Possession Is Nine-Tenths of the Crime

A man came home for Christmas to find a nasty present — someone had stolen his parents' house.

Jon Thomas came back to Shaker Heights (search), Ohio, in Dec. 2003 to bury his mother, who had just died after three years in a retirement home. Thomas' father died in 2000.

But when he drove over to his parents' house, which had been shuttered, he found it inhabited, reports the Cleveland Plain Dealer.

The lights were on, cars were in the driveway and Santa and his reindeer stood on the lawn.

After a year of investigating, police arrested Richard Lenard, 26, who used to live across the street.

They say Lenard had a "Helen Thomas," who claimed to be the daughter of the elder Thomases, sell him the house at the country recorder's office for $25,000 in 2002.

Jon Thomas says he's an only child — and that the house, in upscale Shaker Heights, is worth $300,000.

"There's no question that a fraud occurred," said Lenard's lawyer. "The question is whether Mr. Lenard was a willful participant or an unknowing victim of the fraud."

To make things even messier, Lenard recently sold the house for $50,000 to its tenant, despite knowing that its ownership was in question.

Police say it could take years to sort out all the conflicting claims. In the meantime, Thomas is tallying his losses. Lenard sold off most of the Thomases' possessions — furniture, a grand piano, a Cadillac — in estate sales.

Man Certain to Be Excused From Jury Duty

JAY, Okla. (AP) — A Delaware County man who prosecutors say was killed by his father-in-law was called for jury duty in his alleged killer's murder trial.

A court clerk says Scott Borton's name was listed in the jury pool for the first-degree murder trial of Roger Lee Lawrence.

Jury pools are taken from a list of people with drivers licenses and court officials say Borton's name was drawn at random.

Lawrence is accused of killing Borton last Easter as Borton was helping Lawrence's wife move out of the home she shared with Lawrence.

— Thanks to Out There reader Alan C.

Tax Collectors Can't Be Funny

MIDDLETOWN, Ohio (AP) — The city's tax superintendent has been suspended without pay for a week for trying to inject some humor in the city income tax filing instructions.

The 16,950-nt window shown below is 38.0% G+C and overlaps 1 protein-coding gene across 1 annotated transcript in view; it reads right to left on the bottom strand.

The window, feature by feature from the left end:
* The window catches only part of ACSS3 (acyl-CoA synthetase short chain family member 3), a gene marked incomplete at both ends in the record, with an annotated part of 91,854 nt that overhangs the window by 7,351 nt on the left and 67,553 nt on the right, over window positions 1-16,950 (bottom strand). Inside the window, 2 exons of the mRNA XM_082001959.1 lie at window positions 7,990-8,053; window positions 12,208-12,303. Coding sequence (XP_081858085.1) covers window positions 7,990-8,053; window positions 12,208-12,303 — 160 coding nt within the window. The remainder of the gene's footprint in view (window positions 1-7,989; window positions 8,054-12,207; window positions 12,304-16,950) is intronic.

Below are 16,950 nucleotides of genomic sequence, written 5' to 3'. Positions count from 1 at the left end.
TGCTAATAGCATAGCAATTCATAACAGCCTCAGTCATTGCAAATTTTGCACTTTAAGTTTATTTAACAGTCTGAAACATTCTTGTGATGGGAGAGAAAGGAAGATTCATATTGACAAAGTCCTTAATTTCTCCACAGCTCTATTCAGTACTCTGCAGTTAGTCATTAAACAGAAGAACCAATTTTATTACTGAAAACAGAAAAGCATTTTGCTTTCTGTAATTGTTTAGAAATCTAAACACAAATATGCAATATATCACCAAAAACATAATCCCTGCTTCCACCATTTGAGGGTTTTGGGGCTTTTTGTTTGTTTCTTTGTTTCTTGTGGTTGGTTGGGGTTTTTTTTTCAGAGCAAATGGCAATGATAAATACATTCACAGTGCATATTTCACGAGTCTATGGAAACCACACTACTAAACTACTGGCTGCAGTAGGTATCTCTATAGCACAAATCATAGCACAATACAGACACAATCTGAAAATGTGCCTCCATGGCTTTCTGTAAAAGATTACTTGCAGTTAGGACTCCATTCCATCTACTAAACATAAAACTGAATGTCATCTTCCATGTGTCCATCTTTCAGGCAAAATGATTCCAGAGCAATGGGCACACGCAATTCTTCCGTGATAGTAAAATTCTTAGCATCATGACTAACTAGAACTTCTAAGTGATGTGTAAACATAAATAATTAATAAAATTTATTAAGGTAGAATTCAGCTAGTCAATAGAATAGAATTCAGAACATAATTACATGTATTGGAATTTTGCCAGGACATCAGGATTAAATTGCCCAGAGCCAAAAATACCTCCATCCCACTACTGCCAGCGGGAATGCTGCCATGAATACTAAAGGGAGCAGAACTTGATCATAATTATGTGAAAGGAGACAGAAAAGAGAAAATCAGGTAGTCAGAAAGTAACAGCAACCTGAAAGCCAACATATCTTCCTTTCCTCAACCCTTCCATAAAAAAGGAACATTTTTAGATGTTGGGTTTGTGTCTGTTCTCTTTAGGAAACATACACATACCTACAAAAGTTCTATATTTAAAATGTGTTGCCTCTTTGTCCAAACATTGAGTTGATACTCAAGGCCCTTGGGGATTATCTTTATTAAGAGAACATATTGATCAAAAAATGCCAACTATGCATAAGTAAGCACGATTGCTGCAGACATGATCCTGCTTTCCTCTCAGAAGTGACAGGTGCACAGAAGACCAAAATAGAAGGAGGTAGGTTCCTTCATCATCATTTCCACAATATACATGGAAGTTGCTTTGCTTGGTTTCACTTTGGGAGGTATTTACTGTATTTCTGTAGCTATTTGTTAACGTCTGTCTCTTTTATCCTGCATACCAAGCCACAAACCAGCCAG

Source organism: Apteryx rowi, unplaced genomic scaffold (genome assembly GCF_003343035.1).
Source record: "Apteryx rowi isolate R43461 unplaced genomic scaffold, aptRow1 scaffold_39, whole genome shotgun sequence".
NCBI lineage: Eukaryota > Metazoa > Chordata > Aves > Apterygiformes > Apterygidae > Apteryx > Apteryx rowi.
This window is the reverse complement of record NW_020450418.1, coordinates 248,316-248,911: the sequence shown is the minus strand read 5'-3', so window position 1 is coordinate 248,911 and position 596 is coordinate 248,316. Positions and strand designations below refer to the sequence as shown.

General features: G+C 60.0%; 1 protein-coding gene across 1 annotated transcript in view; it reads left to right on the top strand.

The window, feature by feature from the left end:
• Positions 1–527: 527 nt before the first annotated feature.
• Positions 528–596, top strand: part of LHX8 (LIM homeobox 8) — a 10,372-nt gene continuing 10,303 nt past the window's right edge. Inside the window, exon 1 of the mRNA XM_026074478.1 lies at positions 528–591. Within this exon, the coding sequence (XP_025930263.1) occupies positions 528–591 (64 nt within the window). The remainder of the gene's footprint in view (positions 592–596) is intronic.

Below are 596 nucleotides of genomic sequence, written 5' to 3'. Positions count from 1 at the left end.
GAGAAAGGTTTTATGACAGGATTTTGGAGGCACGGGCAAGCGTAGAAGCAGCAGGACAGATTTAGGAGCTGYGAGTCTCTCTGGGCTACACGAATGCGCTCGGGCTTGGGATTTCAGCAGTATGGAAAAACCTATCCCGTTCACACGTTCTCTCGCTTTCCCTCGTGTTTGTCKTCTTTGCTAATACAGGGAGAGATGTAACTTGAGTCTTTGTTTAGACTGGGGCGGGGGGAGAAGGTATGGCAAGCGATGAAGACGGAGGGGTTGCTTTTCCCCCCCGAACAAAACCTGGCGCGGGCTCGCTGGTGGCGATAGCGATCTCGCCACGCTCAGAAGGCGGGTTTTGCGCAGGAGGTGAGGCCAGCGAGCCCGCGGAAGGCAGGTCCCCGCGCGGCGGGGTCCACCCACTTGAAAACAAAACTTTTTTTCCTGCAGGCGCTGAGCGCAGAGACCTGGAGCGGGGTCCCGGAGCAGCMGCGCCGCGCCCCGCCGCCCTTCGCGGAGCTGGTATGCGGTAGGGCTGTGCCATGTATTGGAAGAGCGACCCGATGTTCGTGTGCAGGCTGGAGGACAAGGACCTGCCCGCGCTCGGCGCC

The attempt at humor by Linda Stubbs was called "misguided" by city Finance Director John Lyons.

The forms — with such lines as, "If we can tax it, we will," — were sent last week to all Middletown businesses and residents who pay city income tax.

Lyons said revised forms were sent out immediately at a cost to taxpayers of about $5,500.

Among the lines that city officials didn't think were very funny was this one:

"Free advice: if you don't have a profit in a five-year period, you might want to consider another line of work."

Middletown is about 25 miles northeast of Cincinnati.

— Thanks to Out There reader Nancy B.

Cops Lose Suspect, Suspect Loses Self

MONROE, La. (AP) — Jerry Wayne Till managed to get away from sheriff's deputies and elude them briefly — until he called them for help after he got lost in the woods.

A sheriff's deputy tried to pull over Till on Wednesday evening for speeding, but Till drove away, exceeding 100 mph at times, before eventually abandoning his vehicle and running into the woods, according to the arrest affidavit.

Deputies brought in search dogs, but couldn't locate Till until he called the sheriff's office from his cell phone asking for help because he was lost.

Deputies still couldn't find him, until a nearby resident heard Till crying for help and called the authorities.

Maj. Jay Russell said deputies believe Till was heading to his home, but got misdirected in the woods. Deputies took him into custody about a quarter mile from the house of the deputy who tried to pull him over.

Till, who was charged with aggravated flight and driving with an expired license, told deputies that he didn't pull over because he wasn't thinking straight.

— Thanks to Out There reader Greg M.

Hey, Baby, Check Out My New Ride

LONDON (AP) — A British military pilot who used an army helicopter to deliver a pizza to his girlfriend has been disciplined, the Ministry of Defense said Tuesday.

The Lynx helicopter (search) was on a map-reading training exercise in eastern England on Jan. 25 when it made a landing in the Stanford area, a Ministry of Defense spokesman said.

"The pilot took it upon himself to basically deliver this pizza," the spokesman said. "He has been made aware that the chain of command doesn't condone his actions and has been disciplined."

Ministry officials did not give release details of the punishment.

Wisconsin State Quarters Worth a Bit More

MILWAUKEE (AP) — Some Wisconsin quarters issued last year are turning out to be worth considerably more than 25 cents.

Coin collectors say quarters with two variations in the design of a cornstalk on the back of the coin have been spotted at Tucson, Ariz., and San Antonio, Texas.

Rick Snow, who owns Eagle Eye Rare Coins Inc. (search) in Tucson, said he started paying $50 each for the quarters when he learned of them.

"As soon as word got out about that, the prices escalated," Snow said.

On Monday, he was offering a set of three Wisconsin quarters — the normal one, one with a leaf marking pointed up and a third with the marking pointed down — for as much as $1,099. Individual coins with the variations were selling for $500 to $600, depending on condition, he said.

The U.S. Mint, which produced 453 million Wisconsin quarters for its state coin series, is trying to determine how the differences came about.

Compiled by FOXNews.com's Paul Wagenseil.

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